Celebrating Cultures, Promoting Integration
Bram Stoker’s famous character has inspired thousands of films and stories and the mentioning of the name “Dracula” conjures up images of dark castles in the exotic country of Transylvania. Many people don’t even know that Bram Stoker was an Irish writer and that his novel “Dracula”, of all the novels he has written, is perhaps the most “Irish” one.
Firstly, let’s have a look at the places and stories that Bram Stoker drew his inspiration from. Bram Stoker was born in Dublin, Ireland and went to Trinity College. In addition to this, he has also worked as a civil servant for ten years and travelled around Ireland, learning about its culture, topography, folktales and myths. He had a keen interest for Irish politics and continued to do so when he moved to London in 1878. There he worked as a manager at the famous Lyceum Theatre in London.
During his time as a civil servant at Dublin castle (which might have inspired the home of Count Dracula) he also wrote theatre reviews for the local newspaper the “Dublin Evening Mail”. These were deemed overly dramatic, however, his place descriptions and short stories received a lot of praise by critics. Dublin castle and its dark stories about torture and the sad fate of impaled prisoners might have inspired “Dracula”.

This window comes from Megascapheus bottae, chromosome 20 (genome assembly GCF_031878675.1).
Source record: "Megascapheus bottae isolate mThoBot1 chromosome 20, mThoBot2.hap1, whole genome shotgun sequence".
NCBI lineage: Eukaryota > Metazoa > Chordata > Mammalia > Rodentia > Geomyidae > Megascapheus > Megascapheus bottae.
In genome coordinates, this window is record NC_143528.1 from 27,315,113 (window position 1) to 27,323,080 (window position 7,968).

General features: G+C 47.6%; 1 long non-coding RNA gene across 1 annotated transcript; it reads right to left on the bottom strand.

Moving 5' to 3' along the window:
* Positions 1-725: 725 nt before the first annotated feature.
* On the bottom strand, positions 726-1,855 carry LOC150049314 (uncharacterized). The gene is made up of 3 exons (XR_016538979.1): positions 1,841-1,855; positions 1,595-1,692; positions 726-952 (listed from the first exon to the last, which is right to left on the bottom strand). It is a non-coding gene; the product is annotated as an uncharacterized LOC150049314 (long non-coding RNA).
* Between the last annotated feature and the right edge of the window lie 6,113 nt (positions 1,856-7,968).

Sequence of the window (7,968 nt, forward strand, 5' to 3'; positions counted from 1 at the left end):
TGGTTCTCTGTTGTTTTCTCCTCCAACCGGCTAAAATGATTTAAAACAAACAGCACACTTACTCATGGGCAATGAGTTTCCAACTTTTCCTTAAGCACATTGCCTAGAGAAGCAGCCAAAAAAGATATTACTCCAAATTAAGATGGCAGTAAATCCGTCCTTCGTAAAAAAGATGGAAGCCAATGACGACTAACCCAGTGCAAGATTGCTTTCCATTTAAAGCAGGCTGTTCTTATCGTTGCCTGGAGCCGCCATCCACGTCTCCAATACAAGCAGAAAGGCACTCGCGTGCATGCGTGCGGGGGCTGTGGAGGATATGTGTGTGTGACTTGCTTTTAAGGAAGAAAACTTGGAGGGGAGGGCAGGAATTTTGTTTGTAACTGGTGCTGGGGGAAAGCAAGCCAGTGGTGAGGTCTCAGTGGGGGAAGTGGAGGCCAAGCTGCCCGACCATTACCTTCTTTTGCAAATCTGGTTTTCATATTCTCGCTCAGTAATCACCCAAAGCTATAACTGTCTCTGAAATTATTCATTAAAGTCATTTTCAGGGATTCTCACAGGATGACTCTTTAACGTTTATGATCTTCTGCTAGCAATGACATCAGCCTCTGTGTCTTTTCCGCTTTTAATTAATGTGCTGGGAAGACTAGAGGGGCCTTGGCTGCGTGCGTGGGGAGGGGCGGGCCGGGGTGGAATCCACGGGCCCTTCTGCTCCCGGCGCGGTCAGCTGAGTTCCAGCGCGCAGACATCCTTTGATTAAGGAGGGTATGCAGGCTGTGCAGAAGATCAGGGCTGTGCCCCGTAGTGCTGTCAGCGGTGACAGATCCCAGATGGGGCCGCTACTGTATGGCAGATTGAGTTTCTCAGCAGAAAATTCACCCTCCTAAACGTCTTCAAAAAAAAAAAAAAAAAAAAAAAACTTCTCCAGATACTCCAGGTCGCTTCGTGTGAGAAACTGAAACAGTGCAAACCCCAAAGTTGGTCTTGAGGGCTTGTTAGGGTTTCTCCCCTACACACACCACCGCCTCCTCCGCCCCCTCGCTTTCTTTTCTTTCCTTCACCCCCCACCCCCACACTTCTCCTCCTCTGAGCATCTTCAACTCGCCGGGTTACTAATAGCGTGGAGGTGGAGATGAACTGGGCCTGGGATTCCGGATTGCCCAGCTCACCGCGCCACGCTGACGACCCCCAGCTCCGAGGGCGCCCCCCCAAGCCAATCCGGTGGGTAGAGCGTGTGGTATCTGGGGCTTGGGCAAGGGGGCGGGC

What about Bram Stoker’s childhood? He was a sickly child until the age of seven whose imagination was fueled by the stories and folklores his mother Charlotte told him. It seems that especially tales about the cholera epidemic of 1832 which claimed thousands of victims particularly struck with him. Young Bram Stoker often spent his time playing at the grounds of a church near his home where the family had a vault full of skeletons.
There is no doubt that “Dracula” was inspired by his childhood and Irish folklore, but it is also known that Bram Stoker did a lot of research on Eastern European myths and folktales, hence, “Dracula” can be seen as a combination of folklore from all around the world, the experiences of his travels (but he never travelled to Transylvania) and the memories of his childhood.